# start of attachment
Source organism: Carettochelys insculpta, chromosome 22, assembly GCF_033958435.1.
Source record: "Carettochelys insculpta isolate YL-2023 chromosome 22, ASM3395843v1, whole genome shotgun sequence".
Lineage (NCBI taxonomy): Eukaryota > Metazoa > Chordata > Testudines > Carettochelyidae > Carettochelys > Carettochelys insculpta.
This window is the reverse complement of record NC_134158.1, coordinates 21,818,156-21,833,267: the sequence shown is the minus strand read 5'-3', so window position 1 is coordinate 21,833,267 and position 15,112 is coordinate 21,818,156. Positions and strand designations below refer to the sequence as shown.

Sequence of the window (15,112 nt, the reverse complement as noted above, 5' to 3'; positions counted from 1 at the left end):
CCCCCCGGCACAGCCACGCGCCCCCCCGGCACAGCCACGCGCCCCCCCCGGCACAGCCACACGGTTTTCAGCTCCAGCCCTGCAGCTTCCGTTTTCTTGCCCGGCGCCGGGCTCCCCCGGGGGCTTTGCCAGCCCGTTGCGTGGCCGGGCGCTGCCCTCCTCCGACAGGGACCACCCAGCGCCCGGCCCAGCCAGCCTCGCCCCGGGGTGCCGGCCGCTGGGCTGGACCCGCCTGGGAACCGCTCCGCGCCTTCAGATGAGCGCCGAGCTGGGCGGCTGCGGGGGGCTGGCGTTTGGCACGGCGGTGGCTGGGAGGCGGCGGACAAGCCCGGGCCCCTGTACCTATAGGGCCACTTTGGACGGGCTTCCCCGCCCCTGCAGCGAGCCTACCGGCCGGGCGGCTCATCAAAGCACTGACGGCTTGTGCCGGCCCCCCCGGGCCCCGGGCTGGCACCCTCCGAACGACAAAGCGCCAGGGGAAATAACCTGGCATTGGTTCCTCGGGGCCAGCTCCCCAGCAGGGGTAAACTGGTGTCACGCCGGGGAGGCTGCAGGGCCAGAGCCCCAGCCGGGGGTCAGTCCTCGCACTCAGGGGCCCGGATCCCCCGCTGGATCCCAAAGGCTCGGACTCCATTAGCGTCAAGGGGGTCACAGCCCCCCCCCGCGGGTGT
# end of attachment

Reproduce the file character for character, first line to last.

Source organism: Carettochelys insculpta, chromosome 22, assembly GCF_033958435.1.
Source record: "Carettochelys insculpta isolate YL-2023 chromosome 22, ASM3395843v1, whole genome shotgun sequence".
Lineage (NCBI taxonomy): Eukaryota > Metazoa > Chordata > Testudines > Carettochelyidae > Carettochelys > Carettochelys insculpta.
This window is the reverse complement of record NC_134158.1, coordinates 21,818,156-21,833,267: the sequence shown is the minus strand read 5'-3', so window position 1 is coordinate 21,833,267 and position 15,112 is coordinate 21,818,156. Positions and strand designations below refer to the sequence as shown.

Sequence of the window (15,112 nt, the reverse complement as noted above, 5' to 3'; positions counted from 1 at the left end):
CCCCCCGGCACAGCCACGCGCCCCCCCGGCACAGCCACGCGCCCCCCCCGGCACAGCCACACGGTTTTCAGCTCCAGCCCTGCAGCTTCCGTTTTCTTGCCCGGCGCCGGGCTCCCCCGGGGGCTTTGCCAGCCCGTTGCGTGGCCGGGCGCTGCCCTCCTCCGACAGGGACCACCCAGCGCCCGGCCCAGCCAGCCTCGCCCCGGGGTGCCGGCCGCTGGGCTGGACCCGCCTGGGAACCGCTCCGCGCCTTCAGATGAGCGCCGAGCTGGGCGGCTGCGGGGGGCTGGCGTTTGGCACGGCGGTGGCTGGGAGGCGGCGGACAAGCCCGGGCCCCTGTACCTATAGGGCCACTTTGGACGGGCTTCCCCGCCCCTGCAGCGAGCCTACCGGCCGGGCGGCTCATCAAAGCACTGACGGCTTGTGCCGGCCCCCCCGGGCCCCGGGCTGGCACCCTCCGAACGACAAAGCGCCAGGGGAAATAACCTGGCATTGGTTCCTCGGGGCCAGCTCCCCAGCAGGGGTAAACTGGTGTCACGCCGGGGAGGCTGCAGGGCCAGAGCCCCAGCCGGGGGTCAGTCCTCGCACTCAGGGGCCCGGATCCCCCGCTGGATCCCAAAGGCTCGGACTCCATTAGCGTCAAGGGGGTCACAGCCCCCCCCCGCGGGTGT